Data security practices are increasingly becoming a theme among management and employees in the administration of business and their daily work process. The common element in data breaches is the element of human negligence, training or the underestimation of needed attention. The extent that incidents are occurring, information technology personnel and operations personnel are finding themselves needing to collaborate more frequently than ever. This change in organizational administration is occurring at levels of state and federal government and in the private sector involving banking, legal, accounting, and insurance industries. The effort, one may say, is to enhance the quality or rigor of data security employed by the particular entity. Data breaches are not all the same but they do have one commonality in that the goal of the subject is always confidential data (CD), personal health information (PHI), electronic personal health information (ePHI), or personal identifiable information (PII). Regardless of the nomenclature used to define what is at the stake, the rigor or quality of the efforts is beginning to be questioned by entities originally deemed to not have authority to engage in this type of scrutiny. We have blogged on the needed care entities should take to ensure that their representation about their data security practices is not exact. When an entity claims a certain level of data security method, the Federal Trade Commission (FTC) could very well deem it a deceptive business practice.
The care that should be employed to attend to data handling and transfers is not to be overstated to avoid a finding similar to Dwolla, Inc.’s experience regarding the representations. One matter that comes to mind in this post is the case involving LabMD, Inc. LabMD is a company that administered a medical laboratory which among its services also provided cancer screening detection services for physicians. The FTC had filed in 2013 a complaint against LabMD. In its complaint, it alleged that LabMD is subject to Section 5 of the FTC Act because it misrepresented its actual data security efforts. LabMD’s practice was questioned. The FTC argued that LabMD did not exert reasonable efforts to secure data of personal information and that its networks were not attended to as they should. The FTC commenced its investigation as a result of data security incidents at LabMD. There was a tossing and turning exchange in this matter between the three, i.e., the FTC, the 11th Circuit, and LabMD.
From the initial complaint that commenced in Georgia District Court, it was noted that LabMD patient information available on the Internet. The data or electronic personal health information (ePHI) was actually searchable in a peer-to-peer network. LabMD was facing claims that it failed to prevent unauthorized disclosure of ePHI. Its motion to dismiss was unsuccessful, despite its strong argument. LabMD argued that the FTC did not authority. The FTC had filed an administrative case in District Court in Georgia. The District Court had to determine if indeed the FTC had a say over the handling of ePHI.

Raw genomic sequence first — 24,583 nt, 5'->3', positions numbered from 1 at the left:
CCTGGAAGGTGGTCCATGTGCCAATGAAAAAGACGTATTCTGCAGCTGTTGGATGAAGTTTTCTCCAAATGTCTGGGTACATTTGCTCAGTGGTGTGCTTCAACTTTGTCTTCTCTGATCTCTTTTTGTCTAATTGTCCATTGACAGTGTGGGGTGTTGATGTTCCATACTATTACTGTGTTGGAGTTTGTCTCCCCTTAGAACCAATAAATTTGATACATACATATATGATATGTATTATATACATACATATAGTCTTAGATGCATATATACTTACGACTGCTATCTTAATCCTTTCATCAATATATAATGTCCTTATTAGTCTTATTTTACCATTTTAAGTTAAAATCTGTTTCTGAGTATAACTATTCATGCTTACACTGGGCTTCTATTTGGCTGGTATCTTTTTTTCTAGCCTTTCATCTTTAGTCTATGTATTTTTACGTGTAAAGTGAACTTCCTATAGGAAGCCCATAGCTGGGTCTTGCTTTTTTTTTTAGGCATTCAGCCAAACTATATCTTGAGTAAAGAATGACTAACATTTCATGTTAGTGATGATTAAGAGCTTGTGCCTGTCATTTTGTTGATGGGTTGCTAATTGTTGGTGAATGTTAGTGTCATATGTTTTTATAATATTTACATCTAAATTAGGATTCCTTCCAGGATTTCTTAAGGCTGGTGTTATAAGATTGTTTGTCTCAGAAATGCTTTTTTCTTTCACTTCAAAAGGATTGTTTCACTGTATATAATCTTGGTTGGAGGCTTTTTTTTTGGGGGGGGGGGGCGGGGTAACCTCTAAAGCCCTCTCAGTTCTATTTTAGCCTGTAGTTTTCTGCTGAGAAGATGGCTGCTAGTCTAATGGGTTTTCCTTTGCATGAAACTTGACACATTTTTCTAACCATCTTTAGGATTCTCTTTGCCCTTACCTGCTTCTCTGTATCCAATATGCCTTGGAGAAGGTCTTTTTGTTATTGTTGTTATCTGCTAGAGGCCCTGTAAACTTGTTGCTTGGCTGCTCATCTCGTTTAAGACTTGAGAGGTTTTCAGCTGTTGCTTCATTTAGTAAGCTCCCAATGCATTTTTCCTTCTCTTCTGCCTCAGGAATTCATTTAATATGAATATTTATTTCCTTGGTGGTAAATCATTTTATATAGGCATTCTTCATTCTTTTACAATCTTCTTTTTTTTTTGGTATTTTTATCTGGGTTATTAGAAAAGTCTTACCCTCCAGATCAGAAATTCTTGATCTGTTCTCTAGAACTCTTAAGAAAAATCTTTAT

The toss thereafter was when the district court denied LabMD’s motion to dismiss and LabMD proceeded to appeal to the Eleventh Circuit Court of Appeals. The turn was not only that the Eleventh Circuit ruled against LabMD’s appeal. The turn was that it was hoped that the Court would opine on the FTC’s enforcement authority. What we learned is that the Circuit Court determined that there was an administrative remedy step that was required. The Court ruled that LabMD had remedies to exhaust before it was able to engage on the issues presented. The resulting turn at that stage was an administrative law lesson.
What proceeded thereafter was as expected. An administrative proceeding ensued where an ALJ determined that harm was not demonstrated. The ALJ reasoned that short of finding harm, the Commission did not meet what FTC Act Sec. 5 required. The FTC subsequently reversed the ALJ’s determination. In its ruling, the FTC stated that LabMD did not exert the best efforts to secure the data. It found that it did not monitor how the files were handled and it did not employ a system to detect if there was an intrusion. These steps were deemed to be basic means of protecting confidential data. The FTC concluded that LabMD’s conduct posed an ‘unfair act’ for the public to trust and it was inconsistent with FTC Act Sec. 5. What is noteworthy, is that nowhere in Section 5 of the FTC Act does it provide the FTC authority to address the need to protect medical records or maintain their privacy.
Nevertheless, the FTC proceeded to conclude that the disclosure was tantamount to harm because of the neglect that LabMD did by not training employees adequately on handling medical records, and not monitoring its firewall. LabMD’s conduct resulting in disclosure of medical personal information is a substantial injury under Sec. 5 of the FTC Act. The FTC did not look into whether the information was used in the open market. The FTC just looked at the fact that there was an unauthorized disclosure of PHI. LabMD is now obliged to implement a “CISP” (comprehensive information security program) and become proactive to inform individuals and conduct frequent audits. The key point to note about this matter that resulted with the FTC suing LabMD is that harm may just be more about the unauthorized disclosure due to neglect than the harm actually experienced by the individuals and that the FTC is exerting a greater authority than originally conceived it had regarding data security.
 Administrative Procedure Act – 5 U.S. Code § 704 – Actions reviewable